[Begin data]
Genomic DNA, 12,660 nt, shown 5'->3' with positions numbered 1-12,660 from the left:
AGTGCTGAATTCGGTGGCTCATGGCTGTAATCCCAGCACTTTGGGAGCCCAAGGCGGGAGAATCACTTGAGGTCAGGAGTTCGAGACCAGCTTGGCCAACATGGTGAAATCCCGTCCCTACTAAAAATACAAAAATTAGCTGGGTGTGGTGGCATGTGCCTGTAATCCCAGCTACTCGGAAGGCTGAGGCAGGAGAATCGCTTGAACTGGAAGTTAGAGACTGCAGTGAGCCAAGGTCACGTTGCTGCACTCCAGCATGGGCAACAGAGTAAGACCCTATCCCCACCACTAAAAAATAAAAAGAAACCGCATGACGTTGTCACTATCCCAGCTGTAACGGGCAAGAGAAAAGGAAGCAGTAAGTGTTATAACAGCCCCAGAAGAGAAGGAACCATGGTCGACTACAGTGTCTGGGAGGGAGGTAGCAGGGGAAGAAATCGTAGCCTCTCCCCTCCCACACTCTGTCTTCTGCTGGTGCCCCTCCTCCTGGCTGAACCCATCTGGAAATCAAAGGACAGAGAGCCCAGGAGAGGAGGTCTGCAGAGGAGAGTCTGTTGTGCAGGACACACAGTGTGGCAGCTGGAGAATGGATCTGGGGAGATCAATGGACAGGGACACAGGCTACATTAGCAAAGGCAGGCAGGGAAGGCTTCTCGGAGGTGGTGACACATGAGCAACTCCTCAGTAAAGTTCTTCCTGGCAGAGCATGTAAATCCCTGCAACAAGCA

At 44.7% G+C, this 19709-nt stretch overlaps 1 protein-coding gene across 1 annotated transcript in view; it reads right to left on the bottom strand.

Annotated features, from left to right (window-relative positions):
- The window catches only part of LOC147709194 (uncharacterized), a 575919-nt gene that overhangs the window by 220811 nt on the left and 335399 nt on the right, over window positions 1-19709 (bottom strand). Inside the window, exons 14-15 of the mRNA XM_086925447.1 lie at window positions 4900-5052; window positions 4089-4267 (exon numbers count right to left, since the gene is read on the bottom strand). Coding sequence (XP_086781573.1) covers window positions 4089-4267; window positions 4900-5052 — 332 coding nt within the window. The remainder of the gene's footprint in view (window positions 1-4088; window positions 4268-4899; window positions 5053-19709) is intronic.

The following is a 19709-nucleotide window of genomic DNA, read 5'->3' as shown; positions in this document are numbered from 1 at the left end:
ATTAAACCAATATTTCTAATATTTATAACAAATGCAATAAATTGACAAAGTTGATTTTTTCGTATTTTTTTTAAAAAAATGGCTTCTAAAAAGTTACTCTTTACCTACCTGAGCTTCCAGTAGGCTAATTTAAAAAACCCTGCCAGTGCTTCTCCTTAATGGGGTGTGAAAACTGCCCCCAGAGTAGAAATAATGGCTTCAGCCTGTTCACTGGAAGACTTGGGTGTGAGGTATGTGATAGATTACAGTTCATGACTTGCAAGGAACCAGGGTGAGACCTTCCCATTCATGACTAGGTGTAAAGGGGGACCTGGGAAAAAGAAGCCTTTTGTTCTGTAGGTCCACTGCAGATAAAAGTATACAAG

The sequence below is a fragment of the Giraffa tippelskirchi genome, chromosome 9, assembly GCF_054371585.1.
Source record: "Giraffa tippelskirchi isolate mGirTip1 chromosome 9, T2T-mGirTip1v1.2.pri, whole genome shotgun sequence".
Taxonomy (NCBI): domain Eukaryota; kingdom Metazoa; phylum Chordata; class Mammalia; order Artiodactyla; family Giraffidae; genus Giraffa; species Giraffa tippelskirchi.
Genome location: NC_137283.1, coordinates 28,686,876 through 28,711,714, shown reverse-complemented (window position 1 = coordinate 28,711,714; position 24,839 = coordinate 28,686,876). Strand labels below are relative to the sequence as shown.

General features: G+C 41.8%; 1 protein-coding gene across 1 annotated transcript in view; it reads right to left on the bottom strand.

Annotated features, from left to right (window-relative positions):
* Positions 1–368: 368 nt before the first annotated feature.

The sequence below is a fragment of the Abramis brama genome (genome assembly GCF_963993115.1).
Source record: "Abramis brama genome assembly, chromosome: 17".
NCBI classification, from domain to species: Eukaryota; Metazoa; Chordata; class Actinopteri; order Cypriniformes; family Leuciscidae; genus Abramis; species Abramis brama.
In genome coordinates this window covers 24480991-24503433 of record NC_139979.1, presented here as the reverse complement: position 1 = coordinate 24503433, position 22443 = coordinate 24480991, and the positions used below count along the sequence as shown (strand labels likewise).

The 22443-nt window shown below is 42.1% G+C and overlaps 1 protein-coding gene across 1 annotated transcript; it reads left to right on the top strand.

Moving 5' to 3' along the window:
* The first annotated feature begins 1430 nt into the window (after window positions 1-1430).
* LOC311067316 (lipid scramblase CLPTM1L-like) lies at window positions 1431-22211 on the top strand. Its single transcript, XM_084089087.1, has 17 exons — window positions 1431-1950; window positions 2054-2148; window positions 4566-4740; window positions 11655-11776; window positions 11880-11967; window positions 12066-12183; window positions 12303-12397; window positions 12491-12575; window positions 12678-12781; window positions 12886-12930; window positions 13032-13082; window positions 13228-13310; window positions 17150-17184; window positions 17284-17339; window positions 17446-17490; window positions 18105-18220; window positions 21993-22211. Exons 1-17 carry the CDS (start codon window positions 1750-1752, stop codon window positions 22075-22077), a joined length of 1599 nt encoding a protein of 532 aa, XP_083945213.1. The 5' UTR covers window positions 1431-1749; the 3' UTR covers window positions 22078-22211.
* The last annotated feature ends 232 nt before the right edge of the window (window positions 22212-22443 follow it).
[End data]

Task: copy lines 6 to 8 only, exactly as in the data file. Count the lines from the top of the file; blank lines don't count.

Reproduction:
The following is a 19709-nucleotide window of genomic DNA, read 5'->3' as shown; positions in this document are numbered from 1 at the left end:
ATTAAACCAATATTTCTAATATTTATAACAAATGCAATAAATTGACAAAGTTGATTTTTTCGTATTTTTTTTAAAAAAATGGCTTCTAAAAAGTTACTCTTTACCTACCTGAGCTTCCAGTAGGCTAATTTAAAAAACCCTGCCAGTGCTTCTCCTTAATGGGGTGTGAAAACTGCCCCCAGAGTAGAAATAATGGCTTCAGCCTGTTCACTGGAAGACTTGGGTGTGAGGTATGTGATAGATTACAGTTCATGACTTGCAAGGAACCAGGGTGAGACCTTCCCATTCATGACTAGGTGTAAAGGGGGACCTGGGAAAAAGAAGCCTTTTGTTCTGTAGGTCCACTGCAGATAAAAGTATACAAG

The sequence below is a fragment of the Giraffa tippelskirchi genome, chromosome 9, assembly GCF_054371585.1.